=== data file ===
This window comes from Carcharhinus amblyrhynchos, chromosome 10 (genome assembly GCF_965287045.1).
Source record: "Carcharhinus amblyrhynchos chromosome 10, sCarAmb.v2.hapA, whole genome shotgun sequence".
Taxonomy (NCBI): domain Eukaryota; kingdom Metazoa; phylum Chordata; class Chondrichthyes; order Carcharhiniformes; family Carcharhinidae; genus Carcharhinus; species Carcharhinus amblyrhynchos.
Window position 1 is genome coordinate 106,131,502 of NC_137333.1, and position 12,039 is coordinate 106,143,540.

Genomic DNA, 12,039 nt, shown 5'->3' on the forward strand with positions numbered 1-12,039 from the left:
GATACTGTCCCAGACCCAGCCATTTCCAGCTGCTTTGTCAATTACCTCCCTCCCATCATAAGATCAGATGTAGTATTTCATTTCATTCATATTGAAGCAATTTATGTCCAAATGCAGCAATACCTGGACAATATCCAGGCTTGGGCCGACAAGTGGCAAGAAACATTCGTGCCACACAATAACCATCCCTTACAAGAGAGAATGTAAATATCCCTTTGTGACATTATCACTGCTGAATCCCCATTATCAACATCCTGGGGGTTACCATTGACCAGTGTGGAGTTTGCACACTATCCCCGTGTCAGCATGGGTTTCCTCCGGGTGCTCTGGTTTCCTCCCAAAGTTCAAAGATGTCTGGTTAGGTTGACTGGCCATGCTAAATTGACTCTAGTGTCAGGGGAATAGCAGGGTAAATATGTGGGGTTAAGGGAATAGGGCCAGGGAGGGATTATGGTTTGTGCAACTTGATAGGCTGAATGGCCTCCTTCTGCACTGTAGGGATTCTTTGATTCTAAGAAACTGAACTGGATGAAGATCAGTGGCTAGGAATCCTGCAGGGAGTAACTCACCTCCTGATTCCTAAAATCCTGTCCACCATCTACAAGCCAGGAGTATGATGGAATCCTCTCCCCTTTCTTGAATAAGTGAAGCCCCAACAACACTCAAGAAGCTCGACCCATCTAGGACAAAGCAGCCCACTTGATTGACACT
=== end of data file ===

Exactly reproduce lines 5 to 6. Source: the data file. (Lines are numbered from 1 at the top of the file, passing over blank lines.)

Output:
Genomic DNA, 12,039 nt, shown 5'->3' on the forward strand with positions numbered 1-12,039 from the left:
GATACTGTCCCAGACCCAGCCATTTCCAGCTGCTTTGTCAATTACCTCCCTCCCATCATAAGATCAGATGTAGTATTTCATTTCATTCATATTGAAGCAATTTATGTCCAAATGCAGCAATACCTGGACAATATCCAGGCTTGGGCCGACAAGTGGCAAGAAACATTCGTGCCACACAATAACCATCCCTTACAAGAGAGAATGTAAATATCCCTTTGTGACATTATCACTGCTGAATCCCCATTATCAACATCCTGGGGGTTACCATTGACCAGTGTGGAGTTTGCACACTATCCCCGTGTCAGCATGGGTTTCCTCCGGGTGCTCTGGTTTCCTCCCAAAGTTCAAAGATGTCTGGTTAGGTTGACTGGCCATGCTAAATTGACTCTAGTGTCAGGGGAATAGCAGGGTAAATATGTGGGGTTAAGGGAATAGGGCCAGGGAGGGATTATGGTTTGTGCAACTTGATAGGCTGAATGGCCTCCTTCTGCACTGTAGGGATTCTTTGATTCTAAGAAACTGAACTGGATGAAGATCAGTGGCTAGGAATCCTGCAGGGAGTAACTCACCTCCTGATTCCTAAAATCCTGTCCACCATCTACAAGCCAGGAGTATGATGGAATCCTCTCCCCTTTCTTGAATAAGTGAAGCCCCAACAACACTCAAGAAGCTCGACCCATCTAGGACAAAGCAGCCCACTTGATTGACACT